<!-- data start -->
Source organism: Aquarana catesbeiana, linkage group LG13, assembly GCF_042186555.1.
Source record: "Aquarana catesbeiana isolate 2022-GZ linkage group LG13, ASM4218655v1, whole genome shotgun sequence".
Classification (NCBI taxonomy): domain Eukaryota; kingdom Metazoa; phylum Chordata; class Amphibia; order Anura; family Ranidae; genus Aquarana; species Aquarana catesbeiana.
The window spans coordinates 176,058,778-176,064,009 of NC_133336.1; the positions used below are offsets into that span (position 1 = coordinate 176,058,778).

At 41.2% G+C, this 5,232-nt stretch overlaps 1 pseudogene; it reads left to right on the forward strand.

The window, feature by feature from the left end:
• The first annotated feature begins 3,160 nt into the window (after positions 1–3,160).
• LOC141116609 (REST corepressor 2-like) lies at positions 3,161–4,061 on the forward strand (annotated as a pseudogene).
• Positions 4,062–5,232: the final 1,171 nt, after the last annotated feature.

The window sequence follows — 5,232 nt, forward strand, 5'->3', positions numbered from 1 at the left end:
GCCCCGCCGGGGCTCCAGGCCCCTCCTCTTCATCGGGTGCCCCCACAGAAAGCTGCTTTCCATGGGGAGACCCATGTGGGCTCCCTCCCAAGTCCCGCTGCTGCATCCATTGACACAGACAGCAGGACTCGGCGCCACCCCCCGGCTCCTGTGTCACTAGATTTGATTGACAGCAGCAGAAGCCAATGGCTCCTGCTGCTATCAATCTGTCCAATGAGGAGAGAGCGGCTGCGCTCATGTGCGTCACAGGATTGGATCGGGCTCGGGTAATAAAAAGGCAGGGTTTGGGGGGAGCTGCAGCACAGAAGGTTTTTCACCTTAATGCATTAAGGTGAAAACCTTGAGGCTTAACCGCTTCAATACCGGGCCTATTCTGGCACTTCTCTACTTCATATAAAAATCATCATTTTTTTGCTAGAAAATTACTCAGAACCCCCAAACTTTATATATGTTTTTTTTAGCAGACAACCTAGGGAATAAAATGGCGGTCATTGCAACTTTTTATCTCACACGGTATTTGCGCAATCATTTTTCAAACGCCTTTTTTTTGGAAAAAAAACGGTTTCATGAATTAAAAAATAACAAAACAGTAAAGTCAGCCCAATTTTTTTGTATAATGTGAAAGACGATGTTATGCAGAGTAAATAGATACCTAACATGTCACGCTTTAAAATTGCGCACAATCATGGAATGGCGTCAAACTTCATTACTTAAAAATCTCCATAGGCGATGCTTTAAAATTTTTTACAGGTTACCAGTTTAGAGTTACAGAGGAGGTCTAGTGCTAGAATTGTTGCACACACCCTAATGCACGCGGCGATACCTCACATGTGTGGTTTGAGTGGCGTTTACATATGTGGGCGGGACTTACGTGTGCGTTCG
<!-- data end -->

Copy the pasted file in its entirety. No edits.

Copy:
Source organism: Aquarana catesbeiana, linkage group LG13, assembly GCF_042186555.1.
Source record: "Aquarana catesbeiana isolate 2022-GZ linkage group LG13, ASM4218655v1, whole genome shotgun sequence".
Classification (NCBI taxonomy): domain Eukaryota; kingdom Metazoa; phylum Chordata; class Amphibia; order Anura; family Ranidae; genus Aquarana; species Aquarana catesbeiana.
The window spans coordinates 176,058,778-176,064,009 of NC_133336.1; the positions used below are offsets into that span (position 1 = coordinate 176,058,778).

At 41.2% G+C, this 5,232-nt stretch overlaps 1 pseudogene; it reads left to right on the forward strand.

The window, feature by feature from the left end:
• The first annotated feature begins 3,160 nt into the window (after positions 1–3,160).
• LOC141116609 (REST corepressor 2-like) lies at positions 3,161–4,061 on the forward strand (annotated as a pseudogene).
• Positions 4,062–5,232: the final 1,171 nt, after the last annotated feature.

The window sequence follows — 5,232 nt, forward strand, 5'->3', positions numbered from 1 at the left end:
GCCCCGCCGGGGCTCCAGGCCCCTCCTCTTCATCGGGTGCCCCCACAGAAAGCTGCTTTCCATGGGGAGACCCATGTGGGCTCCCTCCCAAGTCCCGCTGCTGCATCCATTGACACAGACAGCAGGACTCGGCGCCACCCCCCGGCTCCTGTGTCACTAGATTTGATTGACAGCAGCAGAAGCCAATGGCTCCTGCTGCTATCAATCTGTCCAATGAGGAGAGAGCGGCTGCGCTCATGTGCGTCACAGGATTGGATCGGGCTCGGGTAATAAAAAGGCAGGGTTTGGGGGGAGCTGCAGCACAGAAGGTTTTTCACCTTAATGCATTAAGGTGAAAACCTTGAGGCTTAACCGCTTCAATACCGGGCCTATTCTGGCACTTCTCTACTTCATATAAAAATCATCATTTTTTTGCTAGAAAATTACTCAGAACCCCCAAACTTTATATATGTTTTTTTTAGCAGACAACCTAGGGAATAAAATGGCGGTCATTGCAACTTTTTATCTCACACGGTATTTGCGCAATCATTTTTCAAACGCCTTTTTTTTGGAAAAAAAACGGTTTCATGAATTAAAAAATAACAAAACAGTAAAGTCAGCCCAATTTTTTTGTATAATGTGAAAGACGATGTTATGCAGAGTAAATAGATACCTAACATGTCACGCTTTAAAATTGCGCACAATCATGGAATGGCGTCAAACTTCATTACTTAAAAATCTCCATAGGCGATGCTTTAAAATTTTTTACAGGTTACCAGTTTAGAGTTACAGAGGAGGTCTAGTGCTAGAATTGTTGCACACACCCTAATGCACGCGGCGATACCTCACATGTGTGGTTTGAGTGGCGTTTACATATGTGGGCGGGACTTACGTGTGCGTTCG